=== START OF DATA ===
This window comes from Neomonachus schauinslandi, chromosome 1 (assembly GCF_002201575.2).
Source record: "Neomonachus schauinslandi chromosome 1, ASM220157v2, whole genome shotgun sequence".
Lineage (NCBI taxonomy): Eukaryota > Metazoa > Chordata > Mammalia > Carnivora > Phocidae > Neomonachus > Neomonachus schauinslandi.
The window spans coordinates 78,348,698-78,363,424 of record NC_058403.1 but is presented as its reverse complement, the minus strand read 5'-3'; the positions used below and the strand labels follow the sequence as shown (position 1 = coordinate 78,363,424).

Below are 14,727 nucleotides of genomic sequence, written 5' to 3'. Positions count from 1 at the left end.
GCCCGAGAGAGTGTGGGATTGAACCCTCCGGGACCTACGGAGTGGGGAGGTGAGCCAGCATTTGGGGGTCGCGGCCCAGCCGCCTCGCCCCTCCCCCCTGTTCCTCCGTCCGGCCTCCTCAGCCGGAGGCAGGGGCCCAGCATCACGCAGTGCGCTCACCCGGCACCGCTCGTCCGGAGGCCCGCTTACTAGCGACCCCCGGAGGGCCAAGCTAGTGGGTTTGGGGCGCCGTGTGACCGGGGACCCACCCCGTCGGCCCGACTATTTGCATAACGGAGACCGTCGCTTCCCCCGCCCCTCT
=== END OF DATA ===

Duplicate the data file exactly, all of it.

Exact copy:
This window comes from Neomonachus schauinslandi, chromosome 1 (assembly GCF_002201575.2).
Source record: "Neomonachus schauinslandi chromosome 1, ASM220157v2, whole genome shotgun sequence".
Lineage (NCBI taxonomy): Eukaryota > Metazoa > Chordata > Mammalia > Carnivora > Phocidae > Neomonachus > Neomonachus schauinslandi.
The window spans coordinates 78,348,698-78,363,424 of record NC_058403.1 but is presented as its reverse complement, the minus strand read 5'-3'; the positions used below and the strand labels follow the sequence as shown (position 1 = coordinate 78,363,424).

Below are 14,727 nucleotides of genomic sequence, written 5' to 3'. Positions count from 1 at the left end.
GCCCGAGAGAGTGTGGGATTGAACCCTCCGGGACCTACGGAGTGGGGAGGTGAGCCAGCATTTGGGGGTCGCGGCCCAGCCGCCTCGCCCCTCCCCCCTGTTCCTCCGTCCGGCCTCCTCAGCCGGAGGCAGGGGCCCAGCATCACGCAGTGCGCTCACCCGGCACCGCTCGTCCGGAGGCCCGCTTACTAGCGACCCCCGGAGGGCCAAGCTAGTGGGTTTGGGGCGCCGTGTGACCGGGGACCCACCCCGTCGGCCCGACTATTTGCATAACGGAGACCGTCGCTTCCCCCGCCCCTCT